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Bystander Responses to College Dating Violence: Can We Educate Undergraduate Students Using an Online Intervention?

dc.contributor.advisorO'Brien, Karen M.
dc.contributor.authorHerman, Micah
dc.description.abstractThe purposes of this study were to improve an online bystander intervention educational program (STOP Dating Violence; O'Brien et al., 2019) and conduct a randomized controlled trial to test the effectiveness of this revised intervention. Specifically, the intervention was modified and converted into an engaging animated video and then tested for its effectiveness. College students (N=335) were randomly assigned to one of three conditions: (1) the STOP intervention, (2) a website containing information about dating violence, and (3) a control condition. Results indicated that students who viewed the STOP Dating Violence video intervention had the greatest knowledge of bystander interventions when compared to the website and control conditions. Thus, the STOP Dating Violence video has the potential to successfully educate undergraduates about appropriate bystander interventions for dating violence in a cost-effective manner.en_US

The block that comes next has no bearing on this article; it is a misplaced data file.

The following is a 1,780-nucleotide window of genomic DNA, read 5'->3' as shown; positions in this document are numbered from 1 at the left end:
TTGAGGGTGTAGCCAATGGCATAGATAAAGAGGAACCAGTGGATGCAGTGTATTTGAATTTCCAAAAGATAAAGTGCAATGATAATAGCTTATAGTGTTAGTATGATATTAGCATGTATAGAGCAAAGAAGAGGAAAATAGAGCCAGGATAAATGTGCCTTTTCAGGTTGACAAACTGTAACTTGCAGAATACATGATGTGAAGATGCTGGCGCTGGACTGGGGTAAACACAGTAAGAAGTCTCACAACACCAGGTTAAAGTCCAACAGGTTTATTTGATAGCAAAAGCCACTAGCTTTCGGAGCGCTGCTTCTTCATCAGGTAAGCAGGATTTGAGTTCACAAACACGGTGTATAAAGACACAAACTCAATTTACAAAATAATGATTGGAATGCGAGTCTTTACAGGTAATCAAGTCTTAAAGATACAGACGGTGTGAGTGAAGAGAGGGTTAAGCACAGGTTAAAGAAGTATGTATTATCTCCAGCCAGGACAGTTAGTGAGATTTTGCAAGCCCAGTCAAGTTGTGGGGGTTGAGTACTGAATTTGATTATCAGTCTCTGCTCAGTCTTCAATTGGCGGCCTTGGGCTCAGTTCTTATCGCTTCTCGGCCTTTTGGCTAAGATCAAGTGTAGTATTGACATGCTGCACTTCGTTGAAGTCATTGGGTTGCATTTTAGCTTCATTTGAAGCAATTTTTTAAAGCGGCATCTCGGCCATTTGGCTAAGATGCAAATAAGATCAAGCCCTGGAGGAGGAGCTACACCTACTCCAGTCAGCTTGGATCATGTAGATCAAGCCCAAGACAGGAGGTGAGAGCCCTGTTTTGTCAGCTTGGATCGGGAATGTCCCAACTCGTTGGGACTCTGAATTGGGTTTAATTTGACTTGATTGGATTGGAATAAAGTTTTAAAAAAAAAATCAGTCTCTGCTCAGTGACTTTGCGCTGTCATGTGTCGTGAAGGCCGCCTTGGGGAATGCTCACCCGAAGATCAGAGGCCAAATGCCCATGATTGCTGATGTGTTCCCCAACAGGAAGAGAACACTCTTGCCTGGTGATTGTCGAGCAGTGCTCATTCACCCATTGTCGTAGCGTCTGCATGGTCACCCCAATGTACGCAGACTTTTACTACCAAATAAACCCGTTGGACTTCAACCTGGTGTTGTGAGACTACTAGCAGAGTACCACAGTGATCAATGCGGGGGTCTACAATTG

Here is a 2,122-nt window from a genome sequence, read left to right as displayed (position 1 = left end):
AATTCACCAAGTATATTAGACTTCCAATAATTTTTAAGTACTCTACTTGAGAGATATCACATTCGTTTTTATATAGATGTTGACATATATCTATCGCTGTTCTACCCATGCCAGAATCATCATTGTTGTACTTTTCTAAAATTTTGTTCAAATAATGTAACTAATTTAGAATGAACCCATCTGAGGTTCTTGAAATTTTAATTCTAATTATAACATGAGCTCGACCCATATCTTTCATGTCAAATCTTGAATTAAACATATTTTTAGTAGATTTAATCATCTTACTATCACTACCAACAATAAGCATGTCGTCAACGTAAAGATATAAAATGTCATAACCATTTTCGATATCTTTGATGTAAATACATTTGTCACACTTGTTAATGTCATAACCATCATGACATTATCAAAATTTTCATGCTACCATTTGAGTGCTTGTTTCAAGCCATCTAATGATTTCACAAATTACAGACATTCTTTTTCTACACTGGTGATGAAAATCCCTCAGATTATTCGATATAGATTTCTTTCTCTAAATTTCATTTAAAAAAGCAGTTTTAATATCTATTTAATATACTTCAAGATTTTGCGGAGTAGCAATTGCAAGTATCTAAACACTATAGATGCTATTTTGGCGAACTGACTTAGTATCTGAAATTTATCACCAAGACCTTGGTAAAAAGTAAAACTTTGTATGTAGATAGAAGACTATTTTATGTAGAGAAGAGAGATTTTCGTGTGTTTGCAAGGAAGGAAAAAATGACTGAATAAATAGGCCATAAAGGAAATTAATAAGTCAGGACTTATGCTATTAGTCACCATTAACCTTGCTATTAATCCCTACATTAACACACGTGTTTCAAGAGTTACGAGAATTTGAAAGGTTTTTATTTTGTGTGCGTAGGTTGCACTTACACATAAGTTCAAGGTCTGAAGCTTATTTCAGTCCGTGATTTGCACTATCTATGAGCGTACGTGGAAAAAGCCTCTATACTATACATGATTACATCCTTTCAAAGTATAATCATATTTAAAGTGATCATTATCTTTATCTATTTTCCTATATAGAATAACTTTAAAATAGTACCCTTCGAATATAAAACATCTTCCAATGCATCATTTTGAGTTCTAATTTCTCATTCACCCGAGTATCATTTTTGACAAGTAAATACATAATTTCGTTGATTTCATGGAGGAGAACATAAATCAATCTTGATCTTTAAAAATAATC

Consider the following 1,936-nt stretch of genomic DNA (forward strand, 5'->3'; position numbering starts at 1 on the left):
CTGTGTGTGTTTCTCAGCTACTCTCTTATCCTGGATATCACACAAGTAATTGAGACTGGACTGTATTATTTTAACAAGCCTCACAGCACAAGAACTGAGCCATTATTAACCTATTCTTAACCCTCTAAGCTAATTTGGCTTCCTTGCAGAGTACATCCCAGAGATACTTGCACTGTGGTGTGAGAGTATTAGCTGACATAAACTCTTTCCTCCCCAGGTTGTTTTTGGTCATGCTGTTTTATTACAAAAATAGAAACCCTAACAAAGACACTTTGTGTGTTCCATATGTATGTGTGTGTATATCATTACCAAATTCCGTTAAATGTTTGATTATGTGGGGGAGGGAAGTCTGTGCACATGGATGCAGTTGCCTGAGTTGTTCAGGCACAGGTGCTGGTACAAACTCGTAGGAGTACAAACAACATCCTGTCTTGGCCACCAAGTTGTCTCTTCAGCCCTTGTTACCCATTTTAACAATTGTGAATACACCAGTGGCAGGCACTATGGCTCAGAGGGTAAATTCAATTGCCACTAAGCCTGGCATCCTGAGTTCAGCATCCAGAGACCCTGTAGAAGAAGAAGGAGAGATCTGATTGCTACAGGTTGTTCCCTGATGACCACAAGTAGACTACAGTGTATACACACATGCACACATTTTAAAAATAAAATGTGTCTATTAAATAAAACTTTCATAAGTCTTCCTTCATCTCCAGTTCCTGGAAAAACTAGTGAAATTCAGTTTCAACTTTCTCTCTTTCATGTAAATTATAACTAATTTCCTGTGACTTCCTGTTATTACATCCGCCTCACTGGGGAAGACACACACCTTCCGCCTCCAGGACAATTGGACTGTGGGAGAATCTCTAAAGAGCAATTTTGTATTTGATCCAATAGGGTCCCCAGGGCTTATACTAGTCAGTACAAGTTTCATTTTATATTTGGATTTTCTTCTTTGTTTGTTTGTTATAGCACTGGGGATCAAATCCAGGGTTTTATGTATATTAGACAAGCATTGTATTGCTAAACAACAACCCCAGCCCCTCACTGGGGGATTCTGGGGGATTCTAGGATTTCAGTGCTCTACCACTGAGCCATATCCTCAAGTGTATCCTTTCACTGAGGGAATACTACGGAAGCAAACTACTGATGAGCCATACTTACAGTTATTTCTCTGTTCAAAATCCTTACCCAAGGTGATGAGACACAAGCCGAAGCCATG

dc.subjectdating violenceen_US
dc.subjectcollege studentsen_US
dc.subjectonline interventionen_US
dc.subjectpeer supporten_US
dc.titleBystander Responses to College Dating Violence: Can We Educate Undergraduate Students Using an Online Intervention?en_US
dc.relation.isAvailableAtDepartment of Psychology
dc.relation.isAvailableAtCollege of Behavioral and Social Sciences
dc.relation.isAvailableAtDigital Repository at the University of Maryland
dc.relation.isAvailableAtUniversity of Maryland (College Park, Md)

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